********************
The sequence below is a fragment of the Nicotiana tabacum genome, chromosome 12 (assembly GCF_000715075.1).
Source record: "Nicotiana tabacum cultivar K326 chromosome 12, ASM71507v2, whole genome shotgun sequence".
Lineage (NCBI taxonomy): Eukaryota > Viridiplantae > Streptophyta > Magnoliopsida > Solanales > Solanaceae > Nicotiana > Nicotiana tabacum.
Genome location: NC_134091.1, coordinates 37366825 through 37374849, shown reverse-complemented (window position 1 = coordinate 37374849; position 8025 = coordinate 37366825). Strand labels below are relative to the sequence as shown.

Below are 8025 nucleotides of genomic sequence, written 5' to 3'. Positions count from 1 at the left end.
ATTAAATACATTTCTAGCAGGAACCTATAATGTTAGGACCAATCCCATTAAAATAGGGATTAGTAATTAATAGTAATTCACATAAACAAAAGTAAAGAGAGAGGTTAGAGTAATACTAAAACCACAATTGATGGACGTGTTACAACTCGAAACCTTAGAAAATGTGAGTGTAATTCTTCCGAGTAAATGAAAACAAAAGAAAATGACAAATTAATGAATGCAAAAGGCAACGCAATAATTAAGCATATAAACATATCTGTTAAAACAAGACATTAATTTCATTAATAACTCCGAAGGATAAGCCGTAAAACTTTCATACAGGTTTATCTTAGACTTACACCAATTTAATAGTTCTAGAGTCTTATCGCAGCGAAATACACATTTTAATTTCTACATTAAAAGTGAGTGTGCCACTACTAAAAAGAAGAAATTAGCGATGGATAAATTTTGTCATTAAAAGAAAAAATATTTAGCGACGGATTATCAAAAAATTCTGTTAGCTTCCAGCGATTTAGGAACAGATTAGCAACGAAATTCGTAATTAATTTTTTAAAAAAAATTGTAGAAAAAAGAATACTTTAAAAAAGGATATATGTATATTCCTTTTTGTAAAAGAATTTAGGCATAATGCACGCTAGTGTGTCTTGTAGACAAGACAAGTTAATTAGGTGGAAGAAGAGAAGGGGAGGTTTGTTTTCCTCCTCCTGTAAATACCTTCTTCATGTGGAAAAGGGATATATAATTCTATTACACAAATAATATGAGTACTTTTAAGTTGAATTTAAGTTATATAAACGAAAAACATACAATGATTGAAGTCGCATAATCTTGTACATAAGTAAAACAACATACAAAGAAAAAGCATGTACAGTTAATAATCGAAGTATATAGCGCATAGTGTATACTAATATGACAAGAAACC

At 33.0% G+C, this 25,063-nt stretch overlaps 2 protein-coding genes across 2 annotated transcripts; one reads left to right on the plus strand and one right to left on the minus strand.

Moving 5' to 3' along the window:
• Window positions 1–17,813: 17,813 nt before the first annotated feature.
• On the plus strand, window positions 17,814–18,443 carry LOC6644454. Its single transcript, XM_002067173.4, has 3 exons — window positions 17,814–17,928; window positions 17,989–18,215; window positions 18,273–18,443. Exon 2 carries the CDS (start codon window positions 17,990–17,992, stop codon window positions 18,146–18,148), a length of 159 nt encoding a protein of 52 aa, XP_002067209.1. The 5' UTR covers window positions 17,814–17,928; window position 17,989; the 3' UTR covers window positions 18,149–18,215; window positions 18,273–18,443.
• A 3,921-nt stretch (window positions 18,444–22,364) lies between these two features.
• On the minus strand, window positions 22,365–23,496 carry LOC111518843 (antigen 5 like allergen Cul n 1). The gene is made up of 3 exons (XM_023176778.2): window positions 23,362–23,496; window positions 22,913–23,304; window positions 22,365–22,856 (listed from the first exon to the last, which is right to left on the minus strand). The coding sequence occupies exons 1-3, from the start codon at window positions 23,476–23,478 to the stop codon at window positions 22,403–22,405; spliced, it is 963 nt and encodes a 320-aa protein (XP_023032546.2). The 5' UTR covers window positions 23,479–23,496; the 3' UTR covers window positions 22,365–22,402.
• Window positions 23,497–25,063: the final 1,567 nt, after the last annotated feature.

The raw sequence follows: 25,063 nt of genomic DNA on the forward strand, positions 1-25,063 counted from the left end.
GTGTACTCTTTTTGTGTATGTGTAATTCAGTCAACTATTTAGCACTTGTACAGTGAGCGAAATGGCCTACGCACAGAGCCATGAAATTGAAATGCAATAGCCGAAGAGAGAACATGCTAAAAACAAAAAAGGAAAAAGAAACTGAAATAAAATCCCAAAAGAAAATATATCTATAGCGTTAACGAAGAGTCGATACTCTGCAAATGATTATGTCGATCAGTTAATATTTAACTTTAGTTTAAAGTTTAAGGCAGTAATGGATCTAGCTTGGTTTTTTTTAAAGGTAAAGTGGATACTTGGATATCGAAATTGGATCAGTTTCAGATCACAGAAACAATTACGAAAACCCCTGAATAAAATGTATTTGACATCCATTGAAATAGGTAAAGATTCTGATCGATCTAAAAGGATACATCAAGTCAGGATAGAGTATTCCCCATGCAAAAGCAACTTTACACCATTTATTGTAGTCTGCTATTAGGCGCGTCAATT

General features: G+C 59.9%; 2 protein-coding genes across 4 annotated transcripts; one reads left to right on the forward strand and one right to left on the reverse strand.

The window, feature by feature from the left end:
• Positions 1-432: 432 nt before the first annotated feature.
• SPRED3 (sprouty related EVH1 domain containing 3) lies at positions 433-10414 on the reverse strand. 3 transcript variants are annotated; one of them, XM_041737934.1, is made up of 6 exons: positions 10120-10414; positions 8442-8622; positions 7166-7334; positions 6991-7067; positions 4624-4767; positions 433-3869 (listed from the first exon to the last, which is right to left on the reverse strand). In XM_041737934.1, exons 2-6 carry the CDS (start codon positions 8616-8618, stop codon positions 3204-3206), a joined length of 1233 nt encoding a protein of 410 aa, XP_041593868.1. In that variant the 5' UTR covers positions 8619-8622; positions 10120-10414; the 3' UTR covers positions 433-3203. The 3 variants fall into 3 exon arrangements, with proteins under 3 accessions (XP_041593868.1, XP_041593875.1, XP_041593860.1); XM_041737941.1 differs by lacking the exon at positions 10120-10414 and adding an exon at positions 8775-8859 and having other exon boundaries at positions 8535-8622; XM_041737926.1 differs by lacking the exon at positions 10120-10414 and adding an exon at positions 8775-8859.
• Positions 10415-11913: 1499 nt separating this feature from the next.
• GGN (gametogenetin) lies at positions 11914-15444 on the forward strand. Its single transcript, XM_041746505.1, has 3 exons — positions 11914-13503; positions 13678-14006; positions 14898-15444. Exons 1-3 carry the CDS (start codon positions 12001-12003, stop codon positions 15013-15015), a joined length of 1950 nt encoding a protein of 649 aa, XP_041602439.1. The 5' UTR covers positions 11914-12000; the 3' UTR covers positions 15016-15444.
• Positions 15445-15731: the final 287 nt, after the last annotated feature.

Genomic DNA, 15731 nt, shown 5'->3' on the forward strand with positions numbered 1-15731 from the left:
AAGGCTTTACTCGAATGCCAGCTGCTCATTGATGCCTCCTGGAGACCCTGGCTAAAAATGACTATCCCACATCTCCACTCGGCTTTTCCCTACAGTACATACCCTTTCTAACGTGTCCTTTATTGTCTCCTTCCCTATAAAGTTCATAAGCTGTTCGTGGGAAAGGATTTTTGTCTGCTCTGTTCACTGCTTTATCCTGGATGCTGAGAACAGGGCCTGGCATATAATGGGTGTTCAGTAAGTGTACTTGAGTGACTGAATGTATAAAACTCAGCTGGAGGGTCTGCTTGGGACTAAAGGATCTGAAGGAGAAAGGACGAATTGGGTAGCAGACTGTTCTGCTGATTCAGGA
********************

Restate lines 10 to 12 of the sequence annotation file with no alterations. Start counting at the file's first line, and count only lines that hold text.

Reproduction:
• On the plus strand, window positions 17,814–18,443 carry LOC6644454. Its single transcript, XM_002067173.4, has 3 exons — window positions 17,814–17,928; window positions 17,989–18,215; window positions 18,273–18,443. Exon 2 carries the CDS (start codon window positions 17,990–17,992, stop codon window positions 18,146–18,148), a length of 159 nt encoding a protein of 52 aa, XP_002067209.1. The 5' UTR covers window positions 17,814–17,928; window position 17,989; the 3' UTR covers window positions 18,149–18,215; window positions 18,273–18,443.
• A 3,921-nt stretch (window positions 18,444–22,364) lies between these two features.
• On the minus strand, window positions 22,365–23,496 carry LOC111518843 (antigen 5 like allergen Cul n 1). The gene is made up of 3 exons (XM_023176778.2): window positions 23,362–23,496; window positions 22,913–23,304; window positions 22,365–22,856 (listed from the first exon to the last, which is right to left on the minus strand). The coding sequence occupies exons 1-3, from the start codon at window positions 23,476–23,478 to the stop codon at window positions 22,403–22,405; spliced, it is 963 nt and encodes a 320-aa protein (XP_023032546.2). The 5' UTR covers window positions 23,479–23,496; the 3' UTR covers window positions 22,365–22,402.